Even in the city, nature abounds and catches us off guard if we are not alert to its presence. The cardinal nest, which had two young and three eggs, remains in the low bush next to my porch, but it was plundered in the night, and this magical daily experience has ended. I hope the pair find a safer place to procreate successfully. 

As they have left this territory, I now see a colorful pair of flickers, ground-feeding woodpeckers, mating in the far yard. But they are soon replaced by a very active catbird pair, which now own the area, with their constant flitting and incessant mewling, sporting black caps on gray feathers, long tails twitching. I have yet to discover the nest, a good sign.

As I peek out the kitchen window, I see a bold brown and white juvenile bald eagle fly by in that small visible space! At the front porch, when I walk out, a lone shimmering seagull soars past in the late afternoon sun. These sightings are so brief they could be missed in a millisecond. As I look out the back door, I see seven vultures circling in clouds just above tree level. A small bird lands on a slim outside window sill, peering in to look at me, its head moving back and forth. Later, in the car, as I come to a stop, a large iridescent dragonfly hovers along the windshield. 

We head over to the neighborhood cemetery and spot two juvenile red tailed hawks, siblings, dining on the ground. One carries a part of the prey to a tall tree, but the other continues its feast despite our proximity, grabbing and yanking at its prey, entrails dangling from its beak. When finished, it seems to look for leftover scraps here and there, then runs on fluffy white pantaloon-like legs, in an awkward side-to-side gait, like a drunken sailor. It hops from a tiny gravestone to a taller one, settles in, immobile, in drenching rain, to digest. It is still there much later. 

The other young bird finishes its meal and begins to scream relentlessly for a parent to bring food, which is a common occurrence at first, after the fledge, but lessens as the parents want their offspring to learn the many skills involved in hunting on their own. I read that some young can hang on for up to 10 weeks! — the usual being 2 to 4. I am amazed when a parent in full regalia, red tail gleaming in this gray day, arrives with a chipmunk, flutters to land in the tree crotch and delivers its food. The offspring continues to scream and eat, scream and eat, until it finally settles down to devour the prey.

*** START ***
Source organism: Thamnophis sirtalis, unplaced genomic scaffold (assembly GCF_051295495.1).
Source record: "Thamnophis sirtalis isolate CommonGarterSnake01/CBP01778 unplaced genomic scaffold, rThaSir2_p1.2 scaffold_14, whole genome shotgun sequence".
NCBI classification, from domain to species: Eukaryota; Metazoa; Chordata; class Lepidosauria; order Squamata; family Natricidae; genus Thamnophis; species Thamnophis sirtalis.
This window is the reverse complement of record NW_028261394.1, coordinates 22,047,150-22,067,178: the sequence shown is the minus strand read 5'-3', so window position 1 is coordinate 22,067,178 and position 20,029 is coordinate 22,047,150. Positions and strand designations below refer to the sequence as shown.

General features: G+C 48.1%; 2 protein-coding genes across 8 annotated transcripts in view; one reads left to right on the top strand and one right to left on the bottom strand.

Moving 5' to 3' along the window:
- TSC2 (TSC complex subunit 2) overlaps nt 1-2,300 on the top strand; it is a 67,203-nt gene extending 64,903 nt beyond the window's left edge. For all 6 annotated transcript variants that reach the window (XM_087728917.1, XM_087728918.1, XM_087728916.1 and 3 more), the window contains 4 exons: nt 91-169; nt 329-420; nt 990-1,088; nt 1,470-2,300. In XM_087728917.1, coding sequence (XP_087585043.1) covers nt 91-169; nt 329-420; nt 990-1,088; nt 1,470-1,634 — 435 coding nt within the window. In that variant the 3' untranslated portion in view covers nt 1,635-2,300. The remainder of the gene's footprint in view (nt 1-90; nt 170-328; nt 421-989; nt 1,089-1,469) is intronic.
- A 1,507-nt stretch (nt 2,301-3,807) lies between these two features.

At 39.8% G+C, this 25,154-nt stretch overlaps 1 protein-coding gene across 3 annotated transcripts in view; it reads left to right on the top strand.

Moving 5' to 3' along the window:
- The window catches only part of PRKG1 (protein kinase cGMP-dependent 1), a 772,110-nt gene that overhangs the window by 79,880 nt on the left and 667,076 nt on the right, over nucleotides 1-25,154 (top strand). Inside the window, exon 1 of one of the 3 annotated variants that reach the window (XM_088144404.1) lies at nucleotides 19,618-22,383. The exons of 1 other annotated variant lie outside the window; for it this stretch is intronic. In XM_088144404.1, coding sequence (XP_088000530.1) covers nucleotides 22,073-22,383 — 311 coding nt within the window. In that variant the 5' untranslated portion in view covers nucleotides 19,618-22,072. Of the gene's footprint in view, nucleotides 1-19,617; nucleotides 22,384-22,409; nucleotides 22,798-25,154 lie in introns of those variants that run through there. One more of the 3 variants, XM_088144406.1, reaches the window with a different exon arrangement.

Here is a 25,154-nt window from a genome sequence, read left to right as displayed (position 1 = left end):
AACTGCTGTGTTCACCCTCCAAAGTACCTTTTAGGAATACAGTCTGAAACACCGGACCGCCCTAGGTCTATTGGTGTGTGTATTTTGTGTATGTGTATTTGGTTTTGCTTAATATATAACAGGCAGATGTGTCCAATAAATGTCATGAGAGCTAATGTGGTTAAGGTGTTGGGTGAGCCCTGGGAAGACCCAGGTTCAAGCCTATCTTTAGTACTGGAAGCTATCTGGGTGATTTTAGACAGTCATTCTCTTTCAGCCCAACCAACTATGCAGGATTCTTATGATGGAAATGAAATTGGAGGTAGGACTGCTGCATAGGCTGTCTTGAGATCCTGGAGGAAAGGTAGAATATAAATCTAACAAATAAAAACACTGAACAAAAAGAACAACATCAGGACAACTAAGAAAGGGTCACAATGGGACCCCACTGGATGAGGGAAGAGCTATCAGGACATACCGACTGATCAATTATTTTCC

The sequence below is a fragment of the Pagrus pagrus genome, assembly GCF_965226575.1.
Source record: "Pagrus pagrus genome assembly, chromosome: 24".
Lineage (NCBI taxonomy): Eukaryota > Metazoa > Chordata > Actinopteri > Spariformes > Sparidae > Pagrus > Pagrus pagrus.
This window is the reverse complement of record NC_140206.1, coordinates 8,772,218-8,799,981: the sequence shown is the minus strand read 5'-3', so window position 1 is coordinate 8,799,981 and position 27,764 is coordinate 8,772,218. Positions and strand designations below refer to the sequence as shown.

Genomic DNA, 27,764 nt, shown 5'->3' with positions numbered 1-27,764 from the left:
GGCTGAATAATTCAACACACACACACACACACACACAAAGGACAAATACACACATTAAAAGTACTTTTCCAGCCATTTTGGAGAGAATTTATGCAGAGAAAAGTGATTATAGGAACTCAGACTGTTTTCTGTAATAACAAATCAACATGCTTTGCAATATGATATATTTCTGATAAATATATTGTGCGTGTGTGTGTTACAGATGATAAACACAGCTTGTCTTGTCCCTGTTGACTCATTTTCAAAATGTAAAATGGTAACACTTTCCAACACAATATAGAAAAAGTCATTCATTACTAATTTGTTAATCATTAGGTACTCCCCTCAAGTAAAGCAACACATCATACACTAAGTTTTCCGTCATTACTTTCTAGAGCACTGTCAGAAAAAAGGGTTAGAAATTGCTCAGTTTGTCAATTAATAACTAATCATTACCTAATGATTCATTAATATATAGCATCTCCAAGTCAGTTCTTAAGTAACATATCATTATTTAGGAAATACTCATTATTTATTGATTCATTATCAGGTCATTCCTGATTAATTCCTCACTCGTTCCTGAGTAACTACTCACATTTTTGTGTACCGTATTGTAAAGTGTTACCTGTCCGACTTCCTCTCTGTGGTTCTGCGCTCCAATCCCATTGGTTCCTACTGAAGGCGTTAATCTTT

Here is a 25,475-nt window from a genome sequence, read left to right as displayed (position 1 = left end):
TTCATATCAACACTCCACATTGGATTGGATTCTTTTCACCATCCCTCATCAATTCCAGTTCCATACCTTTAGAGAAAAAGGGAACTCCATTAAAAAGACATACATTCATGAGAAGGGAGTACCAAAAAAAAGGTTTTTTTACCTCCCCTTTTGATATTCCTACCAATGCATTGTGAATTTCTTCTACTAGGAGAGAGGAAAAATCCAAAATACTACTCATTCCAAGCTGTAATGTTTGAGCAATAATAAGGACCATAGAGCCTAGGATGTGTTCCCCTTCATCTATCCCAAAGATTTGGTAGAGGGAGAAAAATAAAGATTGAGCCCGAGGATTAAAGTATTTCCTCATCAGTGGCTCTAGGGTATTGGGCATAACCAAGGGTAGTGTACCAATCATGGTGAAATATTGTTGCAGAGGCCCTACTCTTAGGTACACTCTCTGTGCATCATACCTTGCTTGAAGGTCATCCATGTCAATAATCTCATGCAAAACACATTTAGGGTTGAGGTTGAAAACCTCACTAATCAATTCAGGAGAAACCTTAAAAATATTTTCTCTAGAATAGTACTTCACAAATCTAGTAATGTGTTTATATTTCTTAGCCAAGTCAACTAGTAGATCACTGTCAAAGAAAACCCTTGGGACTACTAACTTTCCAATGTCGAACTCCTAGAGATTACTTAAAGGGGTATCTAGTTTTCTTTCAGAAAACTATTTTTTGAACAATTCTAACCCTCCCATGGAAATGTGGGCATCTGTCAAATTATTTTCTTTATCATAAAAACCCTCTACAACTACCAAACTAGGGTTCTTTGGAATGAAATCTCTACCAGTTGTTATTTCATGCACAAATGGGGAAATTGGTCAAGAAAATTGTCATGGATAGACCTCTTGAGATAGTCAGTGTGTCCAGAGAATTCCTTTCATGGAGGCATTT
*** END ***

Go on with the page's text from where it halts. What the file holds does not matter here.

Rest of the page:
There is a magnificent, large mushroom on a tree base, its layered orange-yellow segments curling at the edges. I learn it is a “chicken of the woods,” as its taste and texture are like chicken. There are no poisonous lookalikes in our area, so all are safe to eat. I watch a baby squirrel nibble on a lone small mushroom on the ground and get a sense that some wildlife can detect the existence of poison. In a PBS documentary about wild turkeys, the very young chicks were noted eating only the nontoxic offerings of the forest floor. 

Chicken of the woods / Credit: Elsa Lichman

At this season, adult geese molt wing feathers, as their young are still growing new ones, so no one can fly for about a month. Parents are vigilant and successful, perhaps even more so during this vulnerable time. I happen to see a lone goose take off, fly low, and gain lift over the river, perhaps a first on new wings! We look forward to skeins of geese in V formation, calling out their wild cries, as in the unforgettable poem by the famed Mary Oliver. 

I return home, satisfied with all this activity during our breeding season. I sit in my backyard and am surprised by a downy woodpecker which flies right at me, veering off at the last second to land on my apple tree trunk. Looking up, I see a low-flying great white egret, soaring in a perfect line to me, and passing right over my head. Its wide-spread wings are illuminated, mystical, as the long neck stretches out and the legs trail behind. I have never seen an egret here. It reminds me of the Celtic myth of the white stag, considered to be a messenger from the other world. This stunning encounter, right at home, will stay with me.

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  1. Outstanding Achievement of writing as usual, I learn a new thing every time I read Elsa’s column, she is just a phenomenal writer, thank you Elsa, don’t ever stop!

  2. I loved the article! There’s so much going on around us, that we miss, so you are showing us how to pay closer attention!

  3. Elsa, you are a wonderous teacher opening my eyes wider each time I read your article. Thank-you for gently guiding me closer to my natural surroundings: the maple tree that the snake slithering/climbs into the upper branches and the shrub where I found its last year’s dried skin.

  4. I am always in awe of the way Elsa’s words draw me in to wonders of nature. We also have a “chicken of the Woods” here but I’m not sure I’d want to make a meal of it……. Thank you for making me smile!

  5. Great article as usual, Elsa. So sorry about the destruction of the Cardinal nest. Cardinals are my second favorite birds right after hummingbirds, of course. Keep up your good writing.

  6. Elsa you never stop to amaze me at your acute observations of a day in the life of these various birds which we common folk often overlook. The fact that you found so many interactions of the bird families right in your own backyard and made such acute observations of interactions between parent and their offspring is a skill few of us possess! No book can educate us as clearly as you do on ornithological

  7. I had that fungus on a tree at my house. I never investigated what it was, but it was there every summer. I never saw anything eating it either. There is always something new in Elsa’s articles. I am always surprised and delighted!

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